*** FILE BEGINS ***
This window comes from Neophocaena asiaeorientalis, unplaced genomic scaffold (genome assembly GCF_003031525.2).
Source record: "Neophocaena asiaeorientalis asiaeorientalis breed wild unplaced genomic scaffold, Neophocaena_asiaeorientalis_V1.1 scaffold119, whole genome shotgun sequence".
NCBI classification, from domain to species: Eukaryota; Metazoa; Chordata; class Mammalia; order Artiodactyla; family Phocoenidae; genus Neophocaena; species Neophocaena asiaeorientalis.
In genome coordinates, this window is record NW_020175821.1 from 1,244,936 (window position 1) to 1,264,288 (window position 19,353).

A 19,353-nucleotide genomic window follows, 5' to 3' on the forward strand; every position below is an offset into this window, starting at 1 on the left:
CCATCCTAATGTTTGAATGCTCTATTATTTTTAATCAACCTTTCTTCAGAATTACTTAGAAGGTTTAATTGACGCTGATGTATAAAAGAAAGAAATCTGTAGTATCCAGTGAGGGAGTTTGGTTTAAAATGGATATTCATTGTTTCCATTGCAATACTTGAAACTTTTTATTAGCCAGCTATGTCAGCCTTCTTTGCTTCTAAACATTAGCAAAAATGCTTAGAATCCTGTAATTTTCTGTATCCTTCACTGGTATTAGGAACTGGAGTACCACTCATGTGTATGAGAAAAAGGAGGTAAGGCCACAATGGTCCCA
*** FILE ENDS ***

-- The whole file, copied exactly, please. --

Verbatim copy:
This window comes from Neophocaena asiaeorientalis, unplaced genomic scaffold (genome assembly GCF_003031525.2).
Source record: "Neophocaena asiaeorientalis asiaeorientalis breed wild unplaced genomic scaffold, Neophocaena_asiaeorientalis_V1.1 scaffold119, whole genome shotgun sequence".
NCBI classification, from domain to species: Eukaryota; Metazoa; Chordata; class Mammalia; order Artiodactyla; family Phocoenidae; genus Neophocaena; species Neophocaena asiaeorientalis.
In genome coordinates, this window is record NW_020175821.1 from 1,244,936 (window position 1) to 1,264,288 (window position 19,353).

A 19,353-nucleotide genomic window follows, 5' to 3' on the forward strand; every position below is an offset into this window, starting at 1 on the left:
CCATCCTAATGTTTGAATGCTCTATTATTTTTAATCAACCTTTCTTCAGAATTACTTAGAAGGTTTAATTGACGCTGATGTATAAAAGAAAGAAATCTGTAGTATCCAGTGAGGGAGTTTGGTTTAAAATGGATATTCATTGTTTCCATTGCAATACTTGAAACTTTTTATTAGCCAGCTATGTCAGCCTTCTTTGCTTCTAAACATTAGCAAAAATGCTTAGAATCCTGTAATTTTCTGTATCCTTCACTGGTATTAGGAACTGGAGTACCACTCATGTGTATGAGAAAAAGGAGGTAAGGCCACAATGGTCCCA